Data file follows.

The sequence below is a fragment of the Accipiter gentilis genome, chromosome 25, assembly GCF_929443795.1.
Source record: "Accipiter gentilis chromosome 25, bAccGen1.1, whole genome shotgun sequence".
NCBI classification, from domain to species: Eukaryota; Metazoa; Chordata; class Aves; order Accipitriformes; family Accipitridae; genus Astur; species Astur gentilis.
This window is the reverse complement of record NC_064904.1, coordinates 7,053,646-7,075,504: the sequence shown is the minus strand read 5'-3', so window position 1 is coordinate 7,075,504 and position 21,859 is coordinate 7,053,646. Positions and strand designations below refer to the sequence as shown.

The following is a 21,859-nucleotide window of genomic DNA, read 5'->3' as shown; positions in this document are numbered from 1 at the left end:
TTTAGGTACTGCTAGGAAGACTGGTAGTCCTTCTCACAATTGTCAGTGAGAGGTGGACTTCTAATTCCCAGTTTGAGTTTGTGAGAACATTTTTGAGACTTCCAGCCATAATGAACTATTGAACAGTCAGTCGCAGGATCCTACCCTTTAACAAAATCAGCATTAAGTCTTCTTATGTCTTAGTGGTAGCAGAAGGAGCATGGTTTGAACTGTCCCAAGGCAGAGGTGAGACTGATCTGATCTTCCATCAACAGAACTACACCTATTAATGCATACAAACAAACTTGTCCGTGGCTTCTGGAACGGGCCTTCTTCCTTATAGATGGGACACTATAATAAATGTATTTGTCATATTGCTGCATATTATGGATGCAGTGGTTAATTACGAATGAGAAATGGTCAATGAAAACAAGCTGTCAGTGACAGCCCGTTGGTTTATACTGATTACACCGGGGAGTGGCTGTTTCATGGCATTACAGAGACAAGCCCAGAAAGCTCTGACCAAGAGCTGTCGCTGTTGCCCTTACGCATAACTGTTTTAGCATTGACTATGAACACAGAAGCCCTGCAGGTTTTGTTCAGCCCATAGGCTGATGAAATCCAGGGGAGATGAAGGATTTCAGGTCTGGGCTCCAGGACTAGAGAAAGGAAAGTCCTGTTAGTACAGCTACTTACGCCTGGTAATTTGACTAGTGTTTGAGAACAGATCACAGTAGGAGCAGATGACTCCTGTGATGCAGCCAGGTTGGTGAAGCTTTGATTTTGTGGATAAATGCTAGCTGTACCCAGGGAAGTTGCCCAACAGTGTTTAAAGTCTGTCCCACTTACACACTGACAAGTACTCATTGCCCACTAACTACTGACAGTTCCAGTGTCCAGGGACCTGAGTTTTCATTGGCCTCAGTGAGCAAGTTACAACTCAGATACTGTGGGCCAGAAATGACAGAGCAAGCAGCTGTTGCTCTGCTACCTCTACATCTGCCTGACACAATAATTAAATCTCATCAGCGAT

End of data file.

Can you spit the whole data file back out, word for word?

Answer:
The sequence below is a fragment of the Accipiter gentilis genome, chromosome 25, assembly GCF_929443795.1.
Source record: "Accipiter gentilis chromosome 25, bAccGen1.1, whole genome shotgun sequence".
NCBI classification, from domain to species: Eukaryota; Metazoa; Chordata; class Aves; order Accipitriformes; family Accipitridae; genus Astur; species Astur gentilis.
This window is the reverse complement of record NC_064904.1, coordinates 7,053,646-7,075,504: the sequence shown is the minus strand read 5'-3', so window position 1 is coordinate 7,075,504 and position 21,859 is coordinate 7,053,646. Positions and strand designations below refer to the sequence as shown.

The following is a 21,859-nucleotide window of genomic DNA, read 5'->3' as shown; positions in this document are numbered from 1 at the left end:
TTTAGGTACTGCTAGGAAGACTGGTAGTCCTTCTCACAATTGTCAGTGAGAGGTGGACTTCTAATTCCCAGTTTGAGTTTGTGAGAACATTTTTGAGACTTCCAGCCATAATGAACTATTGAACAGTCAGTCGCAGGATCCTACCCTTTAACAAAATCAGCATTAAGTCTTCTTATGTCTTAGTGGTAGCAGAAGGAGCATGGTTTGAACTGTCCCAAGGCAGAGGTGAGACTGATCTGATCTTCCATCAACAGAACTACACCTATTAATGCATACAAACAAACTTGTCCGTGGCTTCTGGAACGGGCCTTCTTCCTTATAGATGGGACACTATAATAAATGTATTTGTCATATTGCTGCATATTATGGATGCAGTGGTTAATTACGAATGAGAAATGGTCAATGAAAACAAGCTGTCAGTGACAGCCCGTTGGTTTATACTGATTACACCGGGGAGTGGCTGTTTCATGGCATTACAGAGACAAGCCCAGAAAGCTCTGACCAAGAGCTGTCGCTGTTGCCCTTACGCATAACTGTTTTAGCATTGACTATGAACACAGAAGCCCTGCAGGTTTTGTTCAGCCCATAGGCTGATGAAATCCAGGGGAGATGAAGGATTTCAGGTCTGGGCTCCAGGACTAGAGAAAGGAAAGTCCTGTTAGTACAGCTACTTACGCCTGGTAATTTGACTAGTGTTTGAGAACAGATCACAGTAGGAGCAGATGACTCCTGTGATGCAGCCAGGTTGGTGAAGCTTTGATTTTGTGGATAAATGCTAGCTGTACCCAGGGAAGTTGCCCAACAGTGTTTAAAGTCTGTCCCACTTACACACTGACAAGTACTCATTGCCCACTAACTACTGACAGTTCCAGTGTCCAGGGACCTGAGTTTTCATTGGCCTCAGTGAGCAAGTTACAACTCAGATACTGTGGGCCAGAAATGACAGAGCAAGCAGCTGTTGCTCTGCTACCTCTACATCTGCCTGACACAATAATTAAATCTCATCAGCGAT